Experts at the Coastal Zone Management Unit (CZMU) are closely monitoring the first signs of local die-offs of the long-spined sea urchins (Diadema antillarum), known as cobblers, in the Sandy Lane, St. James, area on April 18.
To date, this has been the only location reported to have sick sea urchins in Barbados’ waters, and there is no indication that the agent causing this has any effect on humans or other marine life.
However, CZMU officials are urging mariners, divers and fishermen to pay close attention, and report any sightings of sick or dying sea urchins to the Unit, through the use of the Diadema Die-off form. They may also access the from through the resources tab on the CZMU website, and click on the link for the Sea Urchin Die-off Report.
Persons may also access further information about the events via the website of the Atlantic and Gulf Rapid Reef Assessment (AGRRA) Progamme.
CZMU officials pointed out that sick sea urchins will show signs of having excess mucous on their spins; the loss of their tube feet; the inability to attach to substrate (may be swept off substrate and float in the water); have a loss of spines, and show signs of tissues sloughing off (the black colouration of the urchins falls off to reveal white skeleton).
Once dead, the urchins will cease to adhere to the substrate, exhibit no movement of the spines when touched, and the completely white skeleton is exposed with no spines.
The CZMU explained that the mortality events pose a great threat to the stability of coral reef ecosystems as urchins play a vital role in reef health.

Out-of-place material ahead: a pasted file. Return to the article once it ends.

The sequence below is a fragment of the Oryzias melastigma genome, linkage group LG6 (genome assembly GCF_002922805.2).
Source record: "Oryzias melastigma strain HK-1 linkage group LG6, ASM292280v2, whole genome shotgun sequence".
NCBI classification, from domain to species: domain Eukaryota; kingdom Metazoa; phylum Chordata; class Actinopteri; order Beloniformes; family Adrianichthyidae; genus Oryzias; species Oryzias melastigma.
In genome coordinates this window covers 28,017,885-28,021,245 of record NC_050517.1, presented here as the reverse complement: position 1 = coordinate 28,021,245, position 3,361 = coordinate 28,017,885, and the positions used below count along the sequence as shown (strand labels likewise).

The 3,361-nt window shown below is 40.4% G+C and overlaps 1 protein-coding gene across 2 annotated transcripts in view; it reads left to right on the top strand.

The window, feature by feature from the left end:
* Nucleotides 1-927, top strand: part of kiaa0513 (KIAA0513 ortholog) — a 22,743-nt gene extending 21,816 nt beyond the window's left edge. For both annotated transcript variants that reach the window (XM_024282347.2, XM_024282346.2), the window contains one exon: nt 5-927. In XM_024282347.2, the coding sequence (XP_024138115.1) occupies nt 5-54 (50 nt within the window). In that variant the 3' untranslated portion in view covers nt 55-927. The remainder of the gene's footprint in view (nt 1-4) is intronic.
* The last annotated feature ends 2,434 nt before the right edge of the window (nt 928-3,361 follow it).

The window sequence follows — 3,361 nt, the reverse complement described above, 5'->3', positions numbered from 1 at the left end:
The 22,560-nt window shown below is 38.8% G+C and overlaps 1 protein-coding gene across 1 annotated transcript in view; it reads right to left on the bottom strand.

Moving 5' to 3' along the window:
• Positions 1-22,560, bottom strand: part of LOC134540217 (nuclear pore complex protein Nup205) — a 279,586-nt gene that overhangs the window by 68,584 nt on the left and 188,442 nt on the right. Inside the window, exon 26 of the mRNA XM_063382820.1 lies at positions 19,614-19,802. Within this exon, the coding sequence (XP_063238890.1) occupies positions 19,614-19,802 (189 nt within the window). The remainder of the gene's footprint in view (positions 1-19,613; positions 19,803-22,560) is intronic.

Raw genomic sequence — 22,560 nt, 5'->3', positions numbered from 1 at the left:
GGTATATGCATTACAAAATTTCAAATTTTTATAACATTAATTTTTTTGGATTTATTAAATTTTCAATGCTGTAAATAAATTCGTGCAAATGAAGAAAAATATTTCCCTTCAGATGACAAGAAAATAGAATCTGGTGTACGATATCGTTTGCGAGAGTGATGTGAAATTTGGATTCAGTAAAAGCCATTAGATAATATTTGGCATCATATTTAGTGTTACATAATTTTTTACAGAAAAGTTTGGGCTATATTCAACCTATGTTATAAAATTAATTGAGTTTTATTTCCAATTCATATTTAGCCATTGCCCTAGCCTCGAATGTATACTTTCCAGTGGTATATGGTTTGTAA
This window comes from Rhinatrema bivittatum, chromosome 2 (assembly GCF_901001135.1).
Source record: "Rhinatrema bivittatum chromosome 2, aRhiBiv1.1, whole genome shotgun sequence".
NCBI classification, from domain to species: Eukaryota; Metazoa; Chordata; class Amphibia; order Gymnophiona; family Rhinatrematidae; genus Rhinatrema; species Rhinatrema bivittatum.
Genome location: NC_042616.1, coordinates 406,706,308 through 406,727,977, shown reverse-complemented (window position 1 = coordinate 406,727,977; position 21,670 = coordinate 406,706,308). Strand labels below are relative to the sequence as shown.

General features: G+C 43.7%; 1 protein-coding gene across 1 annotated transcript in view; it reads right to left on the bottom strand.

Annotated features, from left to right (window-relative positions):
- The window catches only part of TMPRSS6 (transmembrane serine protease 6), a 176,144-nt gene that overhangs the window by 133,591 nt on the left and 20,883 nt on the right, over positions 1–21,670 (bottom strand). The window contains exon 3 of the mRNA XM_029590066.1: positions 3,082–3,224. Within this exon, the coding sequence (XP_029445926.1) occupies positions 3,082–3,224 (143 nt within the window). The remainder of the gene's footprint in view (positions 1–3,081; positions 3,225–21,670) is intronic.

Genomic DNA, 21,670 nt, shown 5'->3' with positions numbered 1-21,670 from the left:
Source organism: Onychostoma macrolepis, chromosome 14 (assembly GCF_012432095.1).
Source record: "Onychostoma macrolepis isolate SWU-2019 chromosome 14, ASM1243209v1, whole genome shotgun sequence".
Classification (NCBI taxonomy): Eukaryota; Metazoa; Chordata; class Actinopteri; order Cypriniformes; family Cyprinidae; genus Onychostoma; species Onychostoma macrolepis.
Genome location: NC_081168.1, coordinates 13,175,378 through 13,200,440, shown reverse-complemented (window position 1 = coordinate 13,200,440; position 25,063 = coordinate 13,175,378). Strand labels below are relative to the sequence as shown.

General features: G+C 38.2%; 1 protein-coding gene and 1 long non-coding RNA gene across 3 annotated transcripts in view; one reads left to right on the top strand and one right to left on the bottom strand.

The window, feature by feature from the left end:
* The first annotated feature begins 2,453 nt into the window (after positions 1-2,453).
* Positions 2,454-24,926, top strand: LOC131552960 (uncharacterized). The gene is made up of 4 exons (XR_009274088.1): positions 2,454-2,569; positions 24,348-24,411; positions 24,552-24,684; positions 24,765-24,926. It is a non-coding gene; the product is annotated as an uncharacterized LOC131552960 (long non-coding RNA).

“Along with parrotfish (chubs), urchins act to control the amount of algae present on coral reefs. Without the presence of these creatures, algae can become the dominant feature on coral reefs, out-competing corals for space,” the CZMU indicated.
Officials gave the assurance that the Unit was monitoring the situation and staying abreast of scientific updates relating to the mortality events.
Since February, concerns emerged about the massive die-offs of the long-spined sea urchins throughout the Caribbean.
To date, the death of the sea urchins has been recorded in St. Thomas, Saba, St. Eustatius, Jamaica, St. Vincent, Puerto Rico, Dominica, and Saint Lucia.
The cobblers are said to be dying at a rapid rate with approximately 50 per cent of the population within the Saba Harbour dying within a week.
In addition, there are also reports that other species, such as the sea egg (Tripneustes ventricosus), and the pencil urchin (Eucidaris tribuloides), are also exhibiting signs of illness, but not to the extent of those being experienced by the long-spined urchin.
Similar events occurred in the early 1980s, resulting in the demise of many urchin populations across the region. The cause of that large mortality event was never determined and very few populations have since fully recovered. The cause of the current mortality events also remains unknown, and there are no known methods of treatment.